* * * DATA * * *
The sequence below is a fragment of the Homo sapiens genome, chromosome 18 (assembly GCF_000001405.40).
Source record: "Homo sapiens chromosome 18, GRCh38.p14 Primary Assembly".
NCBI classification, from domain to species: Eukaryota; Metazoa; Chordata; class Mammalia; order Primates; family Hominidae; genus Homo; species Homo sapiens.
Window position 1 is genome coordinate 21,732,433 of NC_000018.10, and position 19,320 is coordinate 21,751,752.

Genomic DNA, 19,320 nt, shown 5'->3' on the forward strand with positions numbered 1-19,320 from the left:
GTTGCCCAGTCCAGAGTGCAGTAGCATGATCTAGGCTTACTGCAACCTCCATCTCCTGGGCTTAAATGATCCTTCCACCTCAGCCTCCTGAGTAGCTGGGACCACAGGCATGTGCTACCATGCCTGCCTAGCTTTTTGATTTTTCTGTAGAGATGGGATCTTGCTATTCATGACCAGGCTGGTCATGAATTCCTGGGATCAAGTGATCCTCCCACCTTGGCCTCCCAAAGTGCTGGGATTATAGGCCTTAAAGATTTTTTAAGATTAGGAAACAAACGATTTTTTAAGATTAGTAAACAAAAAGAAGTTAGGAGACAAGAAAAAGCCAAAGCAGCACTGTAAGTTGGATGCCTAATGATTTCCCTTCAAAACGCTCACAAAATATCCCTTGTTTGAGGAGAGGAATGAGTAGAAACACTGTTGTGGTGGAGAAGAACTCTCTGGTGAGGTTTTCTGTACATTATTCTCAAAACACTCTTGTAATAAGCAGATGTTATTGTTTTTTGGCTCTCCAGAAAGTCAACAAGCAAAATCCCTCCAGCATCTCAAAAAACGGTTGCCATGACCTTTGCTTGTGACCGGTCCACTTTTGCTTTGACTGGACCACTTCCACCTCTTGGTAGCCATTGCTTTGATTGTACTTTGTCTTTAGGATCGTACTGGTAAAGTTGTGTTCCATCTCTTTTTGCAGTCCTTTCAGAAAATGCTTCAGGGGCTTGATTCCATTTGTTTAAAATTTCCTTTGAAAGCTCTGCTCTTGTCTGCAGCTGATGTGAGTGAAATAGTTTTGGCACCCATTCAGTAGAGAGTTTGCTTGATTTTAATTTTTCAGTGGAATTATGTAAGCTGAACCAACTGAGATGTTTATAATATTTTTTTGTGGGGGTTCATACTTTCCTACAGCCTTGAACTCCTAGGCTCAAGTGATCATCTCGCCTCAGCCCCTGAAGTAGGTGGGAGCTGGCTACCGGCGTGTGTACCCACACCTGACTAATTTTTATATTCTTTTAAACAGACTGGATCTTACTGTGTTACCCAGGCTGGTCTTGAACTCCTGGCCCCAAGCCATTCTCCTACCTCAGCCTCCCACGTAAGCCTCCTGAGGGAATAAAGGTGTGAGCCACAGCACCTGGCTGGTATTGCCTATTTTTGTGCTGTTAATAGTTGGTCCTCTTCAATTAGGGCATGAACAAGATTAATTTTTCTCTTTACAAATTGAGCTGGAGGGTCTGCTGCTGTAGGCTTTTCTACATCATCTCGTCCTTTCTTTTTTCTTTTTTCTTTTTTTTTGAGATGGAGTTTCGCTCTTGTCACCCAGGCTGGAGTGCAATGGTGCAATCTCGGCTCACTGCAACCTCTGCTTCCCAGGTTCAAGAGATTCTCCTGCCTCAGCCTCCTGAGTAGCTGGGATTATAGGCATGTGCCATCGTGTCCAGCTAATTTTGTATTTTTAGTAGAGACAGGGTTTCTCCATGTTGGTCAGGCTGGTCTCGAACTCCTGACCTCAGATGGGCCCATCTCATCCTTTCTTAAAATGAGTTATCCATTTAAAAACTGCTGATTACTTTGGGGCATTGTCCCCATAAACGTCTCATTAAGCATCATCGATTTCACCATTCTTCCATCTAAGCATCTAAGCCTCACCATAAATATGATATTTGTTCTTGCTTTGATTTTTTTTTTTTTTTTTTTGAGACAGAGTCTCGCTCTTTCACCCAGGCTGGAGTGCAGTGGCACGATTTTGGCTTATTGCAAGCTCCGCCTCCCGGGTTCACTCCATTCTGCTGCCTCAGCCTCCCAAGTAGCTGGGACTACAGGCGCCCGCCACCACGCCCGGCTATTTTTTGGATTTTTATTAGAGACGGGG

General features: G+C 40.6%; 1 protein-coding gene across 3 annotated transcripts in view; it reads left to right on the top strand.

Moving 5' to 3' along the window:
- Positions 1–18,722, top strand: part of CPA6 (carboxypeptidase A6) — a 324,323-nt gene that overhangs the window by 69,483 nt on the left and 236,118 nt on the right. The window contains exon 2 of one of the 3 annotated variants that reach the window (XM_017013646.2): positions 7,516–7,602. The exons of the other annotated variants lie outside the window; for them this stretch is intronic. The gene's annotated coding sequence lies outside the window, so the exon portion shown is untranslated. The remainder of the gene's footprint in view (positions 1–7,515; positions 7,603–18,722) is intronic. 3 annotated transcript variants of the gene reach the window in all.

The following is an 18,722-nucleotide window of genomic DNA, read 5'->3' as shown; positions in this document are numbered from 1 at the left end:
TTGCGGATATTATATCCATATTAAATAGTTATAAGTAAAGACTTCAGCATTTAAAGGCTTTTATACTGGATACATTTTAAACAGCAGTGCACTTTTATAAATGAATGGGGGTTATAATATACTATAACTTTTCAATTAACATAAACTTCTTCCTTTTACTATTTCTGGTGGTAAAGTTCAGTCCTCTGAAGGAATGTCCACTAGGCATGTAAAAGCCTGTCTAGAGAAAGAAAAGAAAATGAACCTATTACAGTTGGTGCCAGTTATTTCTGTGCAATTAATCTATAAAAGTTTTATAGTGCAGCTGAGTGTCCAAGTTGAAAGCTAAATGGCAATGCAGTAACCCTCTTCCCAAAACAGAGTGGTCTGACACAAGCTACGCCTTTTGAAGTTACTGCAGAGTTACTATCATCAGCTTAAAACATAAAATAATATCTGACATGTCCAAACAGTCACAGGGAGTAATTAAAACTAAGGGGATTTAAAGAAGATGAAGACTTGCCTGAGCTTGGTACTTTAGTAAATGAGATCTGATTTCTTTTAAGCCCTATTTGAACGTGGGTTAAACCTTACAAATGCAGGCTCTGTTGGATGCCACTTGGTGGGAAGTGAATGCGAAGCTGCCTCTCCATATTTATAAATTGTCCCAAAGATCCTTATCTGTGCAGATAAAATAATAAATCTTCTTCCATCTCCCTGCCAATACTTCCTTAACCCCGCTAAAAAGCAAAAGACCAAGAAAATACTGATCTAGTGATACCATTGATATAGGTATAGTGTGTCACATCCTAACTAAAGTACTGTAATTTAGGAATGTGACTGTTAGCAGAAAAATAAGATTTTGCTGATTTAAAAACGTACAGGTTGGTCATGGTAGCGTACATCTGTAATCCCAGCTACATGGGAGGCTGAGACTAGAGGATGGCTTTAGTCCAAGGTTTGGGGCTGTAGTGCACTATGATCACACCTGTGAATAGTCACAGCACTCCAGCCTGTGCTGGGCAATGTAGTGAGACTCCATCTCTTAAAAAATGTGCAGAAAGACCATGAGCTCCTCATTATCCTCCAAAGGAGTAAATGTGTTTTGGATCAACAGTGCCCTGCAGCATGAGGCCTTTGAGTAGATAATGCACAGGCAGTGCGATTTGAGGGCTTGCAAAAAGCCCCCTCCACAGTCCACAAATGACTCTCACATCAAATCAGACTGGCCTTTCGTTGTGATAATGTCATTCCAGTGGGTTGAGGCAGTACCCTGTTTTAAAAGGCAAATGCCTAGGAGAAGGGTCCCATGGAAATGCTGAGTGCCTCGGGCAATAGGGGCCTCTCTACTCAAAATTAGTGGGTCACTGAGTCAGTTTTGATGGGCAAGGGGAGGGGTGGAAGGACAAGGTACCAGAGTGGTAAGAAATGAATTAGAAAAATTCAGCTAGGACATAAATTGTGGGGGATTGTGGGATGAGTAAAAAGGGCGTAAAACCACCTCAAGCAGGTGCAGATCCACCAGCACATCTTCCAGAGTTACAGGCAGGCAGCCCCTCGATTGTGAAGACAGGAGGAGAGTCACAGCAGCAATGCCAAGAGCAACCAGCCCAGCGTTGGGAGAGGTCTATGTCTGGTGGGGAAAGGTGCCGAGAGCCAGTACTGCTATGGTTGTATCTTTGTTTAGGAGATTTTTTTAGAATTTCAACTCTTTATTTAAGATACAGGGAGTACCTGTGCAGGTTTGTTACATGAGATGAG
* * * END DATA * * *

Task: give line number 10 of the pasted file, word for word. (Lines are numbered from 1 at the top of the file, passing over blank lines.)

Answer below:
The following is an 18,722-nucleotide window of genomic DNA, read 5'->3' as shown; positions in this document are numbered from 1 at the left end: